A few months ago, I had a special opportunity to photograph Walt Disney’s apartment located above the Main Street Fire Station for the Disneyland archive. I know many guests have stood on Main Street, U.S.A., and looked up at the apartment window to see that the lamp has been left on in Walt’s memory. Today, in honor of Walt’s birthday, I’d like to share one of my favorite photos taken that day – showing the view as he would have seen it, looking out that very window.
posted on December 5th, 2013 by Paul Hiffmeyer, Chief Photographer for Public Relations, Disneyland Resort
posted on December 5th, 2013 by Nate Rasmussen, Archivist, Marketing Resource Center
Today, we celebrate the man who started it all, Walt Disney. Back in 2001, Walt Disney World Resort celebrated what would have been Walt’s 100th birthday during the yearlong 100 Years of Magic Celebration.
Characters, guests and cast members all gathered at Disney’s Hollywood Studios to cut a giant 25-by-17-foot cake (made up of 100 sheet cakes) to celebrate. Happy Birthday, Walt!
posted on December 2nd, 2013 by Jon Storbeck, Vice President, Disneyland Park
On a Saturday morning in September 1953, Walt Disney stood over the shoulder of artist Herb Ryman as he sketched an idea for an amusement project that would appeal to both children and adults. Walt’s brother Roy was going to New York that Monday to line up financing for Disneyland and he wanted Roy to “show” them what he planned to build.
Over a single weekend, which became known as the “lost weekend,” Herb used a small carbon pencil to illustrate Walt’s dreams on paper. Within two years, those dreams were transformed into reality and Disneyland became the first theme park of its kind in the world.
Herbie, as he was called by friends and co-workers, had an uncanny ability to interpret Walt’s ideas into drawings. Marty Sklar, former vice chairman and principal creative executive of Walt Disney Imagineering (WDI), once said, “Herbie was like our own little Tinker Bell at WDI. He was always sprinkling pixie dust on everyone and he never grew up. He had a tremendous curiosity for everything and everybody.”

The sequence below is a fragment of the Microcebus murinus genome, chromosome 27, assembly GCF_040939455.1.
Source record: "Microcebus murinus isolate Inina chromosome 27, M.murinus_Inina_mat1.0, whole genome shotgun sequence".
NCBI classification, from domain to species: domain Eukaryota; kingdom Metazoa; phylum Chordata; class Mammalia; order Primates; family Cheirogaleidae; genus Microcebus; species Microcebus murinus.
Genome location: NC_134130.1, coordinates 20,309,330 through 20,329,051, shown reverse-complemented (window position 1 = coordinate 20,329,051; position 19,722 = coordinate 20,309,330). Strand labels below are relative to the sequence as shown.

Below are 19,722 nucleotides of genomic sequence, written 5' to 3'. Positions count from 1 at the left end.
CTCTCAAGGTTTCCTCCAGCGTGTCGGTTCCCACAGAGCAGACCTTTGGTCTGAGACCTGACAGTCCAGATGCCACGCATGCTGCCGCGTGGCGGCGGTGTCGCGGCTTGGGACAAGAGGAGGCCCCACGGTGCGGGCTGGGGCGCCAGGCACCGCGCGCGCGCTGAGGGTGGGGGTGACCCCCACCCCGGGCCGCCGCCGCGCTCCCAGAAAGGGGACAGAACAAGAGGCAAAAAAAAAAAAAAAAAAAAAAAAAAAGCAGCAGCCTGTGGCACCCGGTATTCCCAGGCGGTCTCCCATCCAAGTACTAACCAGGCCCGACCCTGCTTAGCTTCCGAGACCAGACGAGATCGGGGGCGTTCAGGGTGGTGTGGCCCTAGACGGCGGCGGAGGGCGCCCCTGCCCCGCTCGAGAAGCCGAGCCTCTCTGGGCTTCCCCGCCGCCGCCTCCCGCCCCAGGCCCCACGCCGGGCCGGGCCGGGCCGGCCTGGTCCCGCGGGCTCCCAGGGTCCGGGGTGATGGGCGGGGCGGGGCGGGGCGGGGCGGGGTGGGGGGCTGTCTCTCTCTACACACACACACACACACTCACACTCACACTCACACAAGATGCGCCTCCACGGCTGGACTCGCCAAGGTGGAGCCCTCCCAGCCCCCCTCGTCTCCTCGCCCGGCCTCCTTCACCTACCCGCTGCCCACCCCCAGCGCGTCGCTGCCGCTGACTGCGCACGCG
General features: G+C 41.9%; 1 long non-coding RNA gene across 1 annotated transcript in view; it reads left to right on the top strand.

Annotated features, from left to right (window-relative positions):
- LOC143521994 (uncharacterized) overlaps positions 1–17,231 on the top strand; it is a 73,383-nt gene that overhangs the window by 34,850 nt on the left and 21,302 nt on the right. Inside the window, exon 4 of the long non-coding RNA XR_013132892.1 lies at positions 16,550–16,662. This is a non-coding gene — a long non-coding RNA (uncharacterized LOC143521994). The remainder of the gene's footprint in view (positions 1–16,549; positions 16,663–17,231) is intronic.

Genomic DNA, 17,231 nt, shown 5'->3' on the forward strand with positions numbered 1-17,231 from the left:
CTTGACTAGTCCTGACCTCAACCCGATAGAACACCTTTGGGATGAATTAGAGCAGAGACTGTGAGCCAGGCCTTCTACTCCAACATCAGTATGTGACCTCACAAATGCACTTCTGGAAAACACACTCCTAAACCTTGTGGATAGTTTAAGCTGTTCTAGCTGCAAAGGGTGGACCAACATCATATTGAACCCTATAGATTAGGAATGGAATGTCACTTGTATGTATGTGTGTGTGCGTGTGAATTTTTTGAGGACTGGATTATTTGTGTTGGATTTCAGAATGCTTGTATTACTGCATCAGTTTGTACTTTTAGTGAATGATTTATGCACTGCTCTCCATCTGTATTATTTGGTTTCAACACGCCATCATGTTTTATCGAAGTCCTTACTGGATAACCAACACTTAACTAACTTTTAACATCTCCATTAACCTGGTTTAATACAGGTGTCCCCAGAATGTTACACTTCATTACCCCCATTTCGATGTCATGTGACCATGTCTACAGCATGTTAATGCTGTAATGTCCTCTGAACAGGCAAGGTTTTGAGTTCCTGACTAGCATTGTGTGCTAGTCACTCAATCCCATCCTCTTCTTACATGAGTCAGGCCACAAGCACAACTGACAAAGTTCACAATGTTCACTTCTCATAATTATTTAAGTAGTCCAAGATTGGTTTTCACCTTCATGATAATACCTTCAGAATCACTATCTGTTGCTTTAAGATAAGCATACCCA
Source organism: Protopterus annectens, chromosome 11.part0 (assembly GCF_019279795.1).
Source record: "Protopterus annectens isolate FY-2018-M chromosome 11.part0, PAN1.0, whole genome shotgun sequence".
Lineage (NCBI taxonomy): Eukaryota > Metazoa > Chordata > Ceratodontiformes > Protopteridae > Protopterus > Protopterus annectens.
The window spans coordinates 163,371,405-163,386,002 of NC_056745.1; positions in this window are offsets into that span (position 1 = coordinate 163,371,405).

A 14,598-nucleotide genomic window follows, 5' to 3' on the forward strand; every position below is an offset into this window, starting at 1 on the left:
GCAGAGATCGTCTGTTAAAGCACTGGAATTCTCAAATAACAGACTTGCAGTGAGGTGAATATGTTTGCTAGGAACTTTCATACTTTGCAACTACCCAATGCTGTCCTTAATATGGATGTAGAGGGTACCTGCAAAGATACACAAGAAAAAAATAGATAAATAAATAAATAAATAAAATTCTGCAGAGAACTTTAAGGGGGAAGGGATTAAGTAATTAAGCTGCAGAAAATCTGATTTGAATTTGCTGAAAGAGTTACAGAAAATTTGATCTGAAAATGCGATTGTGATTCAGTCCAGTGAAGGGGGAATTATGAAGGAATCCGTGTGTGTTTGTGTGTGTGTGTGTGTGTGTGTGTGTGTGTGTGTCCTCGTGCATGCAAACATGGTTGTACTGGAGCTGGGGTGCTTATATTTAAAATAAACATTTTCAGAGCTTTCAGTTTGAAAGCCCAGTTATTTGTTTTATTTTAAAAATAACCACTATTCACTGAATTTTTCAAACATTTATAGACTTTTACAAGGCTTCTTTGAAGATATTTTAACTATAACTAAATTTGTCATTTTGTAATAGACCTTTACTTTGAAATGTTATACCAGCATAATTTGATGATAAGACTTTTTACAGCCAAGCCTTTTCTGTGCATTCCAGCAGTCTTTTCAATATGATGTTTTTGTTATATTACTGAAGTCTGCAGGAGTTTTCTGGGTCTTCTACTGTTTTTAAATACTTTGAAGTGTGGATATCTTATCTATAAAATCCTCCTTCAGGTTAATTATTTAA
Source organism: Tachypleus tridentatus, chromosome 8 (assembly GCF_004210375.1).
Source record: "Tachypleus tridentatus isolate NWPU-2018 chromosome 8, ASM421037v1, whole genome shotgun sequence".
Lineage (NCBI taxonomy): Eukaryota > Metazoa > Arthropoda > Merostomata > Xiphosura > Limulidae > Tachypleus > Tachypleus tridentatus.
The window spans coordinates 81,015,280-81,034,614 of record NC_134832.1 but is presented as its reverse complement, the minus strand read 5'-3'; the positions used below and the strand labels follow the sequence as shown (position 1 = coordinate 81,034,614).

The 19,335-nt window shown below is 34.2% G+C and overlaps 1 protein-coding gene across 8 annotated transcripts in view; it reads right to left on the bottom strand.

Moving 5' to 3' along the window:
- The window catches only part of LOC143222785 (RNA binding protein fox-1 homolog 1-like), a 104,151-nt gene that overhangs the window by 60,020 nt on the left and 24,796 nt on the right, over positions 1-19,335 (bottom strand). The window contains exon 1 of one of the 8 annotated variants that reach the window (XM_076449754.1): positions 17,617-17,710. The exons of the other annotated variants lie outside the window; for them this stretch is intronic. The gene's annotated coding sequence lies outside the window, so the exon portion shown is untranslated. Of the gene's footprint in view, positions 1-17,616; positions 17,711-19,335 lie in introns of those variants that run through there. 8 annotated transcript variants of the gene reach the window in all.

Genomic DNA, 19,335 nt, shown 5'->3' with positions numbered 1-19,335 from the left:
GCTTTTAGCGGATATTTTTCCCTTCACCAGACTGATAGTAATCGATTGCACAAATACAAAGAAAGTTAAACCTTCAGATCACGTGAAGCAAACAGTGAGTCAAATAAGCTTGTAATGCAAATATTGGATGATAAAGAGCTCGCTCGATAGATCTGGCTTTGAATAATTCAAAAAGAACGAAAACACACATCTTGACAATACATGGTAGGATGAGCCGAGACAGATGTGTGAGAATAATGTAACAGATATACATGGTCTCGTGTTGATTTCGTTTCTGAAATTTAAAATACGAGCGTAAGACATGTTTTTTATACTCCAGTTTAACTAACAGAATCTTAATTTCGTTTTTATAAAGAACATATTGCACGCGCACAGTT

Herb first met Walt Disney in Los Angeles at a gallery exhibit of his work. Walt was so impressed with the paintings on display that he invited Herb to join the Walt Disney Studio. While Herb went on to serve as an art director for such feature-length animated classics as “Fantasia” and “Dumbo,” Disneyland became the centerpiece of his Disney career. Among his contributions were designs for Main Street, U.S.A., Sleeping Beauty Castle and New Orleans Square. Herb also contributed concepts for the Jungle Cruise, Pirates of the Caribbean, and for attractions featured at the 1964-65 New York World’s Fair, including Great Moments with Mr. Lincoln.
Herb retired in 1971 only to return a few years later as a full-time consultant, sketching numerous conceptual drawings for Epcot Center. His work for that park included detailed park renderings as well as inspirational paintings for The American Adventure and the China Pavilion, among others. He also developed the popular Hall of Presidents at Walt Disney World Resort and the Meet the World attraction at Tokyo Disneyland.
Herb shares a window with two other talented Disney artists, John Hench and Peter Ellenshaw. Their window, which simply states, “Plaza School of Art – Instructors,” is actually located on Plaza Street (adjacent to Main Street, U.S.A.) above Main Street Photo Supply Co.
posted on December 2nd, 2013 by Jennifer Fickley-Baker, Social Media Manager
In the 1941 film “Dumbo,” there’s a scene in which the circus comes to town in a big way – by parading through the streets and offering a glimpse at fun that awaited would-be customers in the big top. In the scene, the procession includes exotic camels, colorful clowns, Dumbo and more.
In 1979, Walt Disney Entertainment brought a parade inspired by this scene to life at Magic Kingdom Park in the form of Dumbo’s Circus Parade, with famous (and a few long-lost) Disney characters taking up circus roles. The train from Dumbo, Casey Jr., rolled down the parade path, with Winnie the Pooh waving from the caboose. A large three-ring circus float followed with Mickey Mouse dressed as the ringmaster, Minnie Mouse as a lovely aerialist, Donald as a snake charmer and Goofy as circus weightlifter. The circus ended with the clown headquarters, an Engine House float, moving down the line.